Gordon’s undead status is assured: this is a major retrospective in his homeland following from a catalog of successes an artist who had sold his soul to the devil would envy. This year alone he has had a major show at the Museum of Modern Art, New York, the presentation of his and French artist Phillippe Parreno’s feature film Zidane: A 21st Centrury Portrait (2005) at the Cannes Film Festival with international mainstream distribution and its subsequent representation in a gallery format (to be seen later during this show) and the publication of a major book Timeline. This is in addition to a resume that includes the retrospective What Have I Done? (2003) at London’s Hayward Gallery at the South Bank Centre, representation at the British Art Show (1995), nomination for and winning Britain’s most coveted art award The Turner Prize (1996) at the Tate in London, the Premio 2000 at the Venice Biennale and the Hugo Boss prize. In 2005 he put together an exhibition at the Deutsche Guggenheim Berlin called The Vanity of Allegory, elsewhere his work has been presented at the highest international level, with no major gallery or museum unturned by Gordon’s vampirism.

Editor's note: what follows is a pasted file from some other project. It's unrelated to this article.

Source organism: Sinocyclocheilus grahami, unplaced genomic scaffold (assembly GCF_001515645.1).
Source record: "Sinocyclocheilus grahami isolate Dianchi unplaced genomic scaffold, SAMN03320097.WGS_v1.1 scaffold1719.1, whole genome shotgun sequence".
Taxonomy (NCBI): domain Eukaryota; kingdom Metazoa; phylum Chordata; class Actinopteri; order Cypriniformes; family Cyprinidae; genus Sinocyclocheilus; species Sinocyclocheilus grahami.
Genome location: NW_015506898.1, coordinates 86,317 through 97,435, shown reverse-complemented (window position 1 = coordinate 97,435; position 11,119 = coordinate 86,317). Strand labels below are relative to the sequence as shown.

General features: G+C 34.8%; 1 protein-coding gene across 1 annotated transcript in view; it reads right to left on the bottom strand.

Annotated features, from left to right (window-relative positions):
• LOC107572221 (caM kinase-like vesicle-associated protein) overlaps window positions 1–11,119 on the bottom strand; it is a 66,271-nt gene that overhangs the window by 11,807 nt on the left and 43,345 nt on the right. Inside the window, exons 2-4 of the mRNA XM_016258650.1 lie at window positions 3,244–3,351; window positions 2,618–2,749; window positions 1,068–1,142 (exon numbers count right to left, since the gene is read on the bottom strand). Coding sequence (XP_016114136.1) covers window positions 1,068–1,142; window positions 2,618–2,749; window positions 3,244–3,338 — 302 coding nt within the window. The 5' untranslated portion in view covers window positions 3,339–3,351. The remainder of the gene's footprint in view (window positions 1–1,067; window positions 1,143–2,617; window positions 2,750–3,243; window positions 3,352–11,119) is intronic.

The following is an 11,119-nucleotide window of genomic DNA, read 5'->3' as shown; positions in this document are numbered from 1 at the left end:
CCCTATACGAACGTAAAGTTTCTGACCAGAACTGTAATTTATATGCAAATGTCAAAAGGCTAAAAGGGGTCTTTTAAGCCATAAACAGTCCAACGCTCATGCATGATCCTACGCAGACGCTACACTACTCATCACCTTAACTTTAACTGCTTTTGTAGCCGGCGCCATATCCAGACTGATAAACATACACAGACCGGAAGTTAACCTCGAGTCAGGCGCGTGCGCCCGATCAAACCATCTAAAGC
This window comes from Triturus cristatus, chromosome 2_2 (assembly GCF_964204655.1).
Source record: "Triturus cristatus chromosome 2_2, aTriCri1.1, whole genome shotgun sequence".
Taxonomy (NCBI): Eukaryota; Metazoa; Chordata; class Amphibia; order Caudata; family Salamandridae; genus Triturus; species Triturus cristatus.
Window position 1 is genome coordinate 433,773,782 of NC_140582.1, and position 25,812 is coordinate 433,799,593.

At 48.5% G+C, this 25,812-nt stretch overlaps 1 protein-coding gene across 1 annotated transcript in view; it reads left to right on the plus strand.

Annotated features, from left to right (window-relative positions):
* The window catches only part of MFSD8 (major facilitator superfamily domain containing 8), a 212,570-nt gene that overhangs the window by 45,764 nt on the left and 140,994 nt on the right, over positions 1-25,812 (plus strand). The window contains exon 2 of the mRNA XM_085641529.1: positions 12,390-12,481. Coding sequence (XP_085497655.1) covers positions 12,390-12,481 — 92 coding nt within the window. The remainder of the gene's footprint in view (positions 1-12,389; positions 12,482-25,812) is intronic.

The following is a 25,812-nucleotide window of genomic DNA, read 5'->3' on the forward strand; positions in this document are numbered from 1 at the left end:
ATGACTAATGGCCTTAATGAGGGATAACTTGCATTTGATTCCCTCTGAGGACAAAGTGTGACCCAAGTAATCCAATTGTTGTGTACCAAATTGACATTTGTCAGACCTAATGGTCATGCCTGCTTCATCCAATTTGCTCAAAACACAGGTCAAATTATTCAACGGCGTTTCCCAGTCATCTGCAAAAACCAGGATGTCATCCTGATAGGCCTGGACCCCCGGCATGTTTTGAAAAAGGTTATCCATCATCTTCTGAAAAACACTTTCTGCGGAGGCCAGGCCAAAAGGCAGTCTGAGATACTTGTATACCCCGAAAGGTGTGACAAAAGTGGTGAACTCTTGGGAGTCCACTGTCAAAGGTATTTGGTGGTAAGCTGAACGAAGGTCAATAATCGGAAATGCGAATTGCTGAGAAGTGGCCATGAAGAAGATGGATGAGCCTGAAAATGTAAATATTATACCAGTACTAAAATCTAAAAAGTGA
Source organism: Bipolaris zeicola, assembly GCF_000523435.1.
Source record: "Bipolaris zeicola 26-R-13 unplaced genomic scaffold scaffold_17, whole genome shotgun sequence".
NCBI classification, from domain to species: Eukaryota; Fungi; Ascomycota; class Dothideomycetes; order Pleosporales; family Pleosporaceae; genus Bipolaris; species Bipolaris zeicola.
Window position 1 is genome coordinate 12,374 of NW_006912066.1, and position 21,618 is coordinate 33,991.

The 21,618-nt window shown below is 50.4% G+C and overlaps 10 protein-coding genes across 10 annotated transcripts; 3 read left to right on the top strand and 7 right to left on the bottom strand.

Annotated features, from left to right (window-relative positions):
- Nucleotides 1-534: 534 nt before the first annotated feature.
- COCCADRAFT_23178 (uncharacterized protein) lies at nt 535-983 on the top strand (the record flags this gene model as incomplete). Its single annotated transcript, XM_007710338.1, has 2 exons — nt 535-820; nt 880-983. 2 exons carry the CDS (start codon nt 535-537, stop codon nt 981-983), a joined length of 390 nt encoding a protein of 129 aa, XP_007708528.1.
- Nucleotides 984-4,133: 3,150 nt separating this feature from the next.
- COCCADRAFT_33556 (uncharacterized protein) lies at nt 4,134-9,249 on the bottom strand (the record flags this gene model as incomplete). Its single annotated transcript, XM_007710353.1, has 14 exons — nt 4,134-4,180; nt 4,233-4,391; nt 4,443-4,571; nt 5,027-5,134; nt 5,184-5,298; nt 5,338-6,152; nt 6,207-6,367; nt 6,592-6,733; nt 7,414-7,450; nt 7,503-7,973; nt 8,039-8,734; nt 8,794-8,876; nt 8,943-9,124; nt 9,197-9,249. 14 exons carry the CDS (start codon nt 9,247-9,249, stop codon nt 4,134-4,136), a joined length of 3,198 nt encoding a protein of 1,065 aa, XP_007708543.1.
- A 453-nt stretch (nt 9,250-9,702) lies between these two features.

That he returns to Scotland for a mid-career retrospective highlights his origins and questions how he has been shaped by a cultural steeped in morbid religious obsession, gothic severity, political and social engineering based on Calvinism and Presbyterianism and its associated self-hatred and self-denial, by a culture of alcoholic poets and poverty, literary Robert Burns, James Hogg and Robert Louis Stevenson-inspired attitudes and inspirations, of ghost stories of grave robbery and kidnapping, of the devil himself manifesting to the common man, of science itself turning to evil in pursuit of progress. That Gordon comes from a background of Jehovah’s Witnesses comes as no surprise. But what is under contention is the relevance of any of this: in the midst of the tensions of stories, warnings and fireside fables of witchcraft, good and evil, heaven and hell, god and the devil is the Gordon that is conspicuously international, conspicuously migrant, conspicuously free. The question is whether he can shake off his obsession with Scottish darkness, Scottish doom. But perhaps it’s too late; Gordon’s fascination with Scottish codes of split personality, identity at crisis, personality, perception and self in flux rendered at 24 frames per second is his stimulation and motivation. It may also be the thing that reduces his work to that of a moralizing, didactic zealot. And so the mirror beings to crack…